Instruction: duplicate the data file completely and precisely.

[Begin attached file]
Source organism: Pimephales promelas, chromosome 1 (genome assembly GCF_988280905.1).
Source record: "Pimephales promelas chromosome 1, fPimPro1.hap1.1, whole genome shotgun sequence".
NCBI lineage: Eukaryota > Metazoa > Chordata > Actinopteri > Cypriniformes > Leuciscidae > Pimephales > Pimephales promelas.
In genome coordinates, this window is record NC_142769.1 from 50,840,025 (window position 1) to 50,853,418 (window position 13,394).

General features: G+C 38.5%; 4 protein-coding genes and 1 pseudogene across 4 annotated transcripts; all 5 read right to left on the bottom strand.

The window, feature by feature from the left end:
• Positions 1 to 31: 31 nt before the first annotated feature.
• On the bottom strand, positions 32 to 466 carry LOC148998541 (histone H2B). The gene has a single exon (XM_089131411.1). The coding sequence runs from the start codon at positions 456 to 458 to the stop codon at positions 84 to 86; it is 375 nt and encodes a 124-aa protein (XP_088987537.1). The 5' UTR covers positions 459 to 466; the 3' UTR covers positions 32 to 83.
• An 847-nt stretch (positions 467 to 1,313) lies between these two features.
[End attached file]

Source organism: Pimephales promelas, chromosome 1 (genome assembly GCF_988280905.1).
Source record: "Pimephales promelas chromosome 1, fPimPro1.hap1.1, whole genome shotgun sequence".
NCBI lineage: Eukaryota > Metazoa > Chordata > Actinopteri > Cypriniformes > Leuciscidae > Pimephales > Pimephales promelas.
In genome coordinates, this window is record NC_142769.1 from 50,840,025 (window position 1) to 50,853,418 (window position 13,394).

General features: G+C 38.5%; 4 protein-coding genes and 1 pseudogene across 4 annotated transcripts; all 5 read right to left on the bottom strand.

The window, feature by feature from the left end:
• Positions 1 to 31: 31 nt before the first annotated feature.
• On the bottom strand, positions 32 to 466 carry LOC148998541 (histone H2B). The gene has a single exon (XM_089131411.1). The coding sequence runs from the start codon at positions 456 to 458 to the stop codon at positions 84 to 86; it is 375 nt and encodes a 124-aa protein (XP_088987537.1). The 5' UTR covers positions 459 to 466; the 3' UTR covers positions 32 to 83.
• An 847-nt stretch (positions 467 to 1,313) lies between these two features.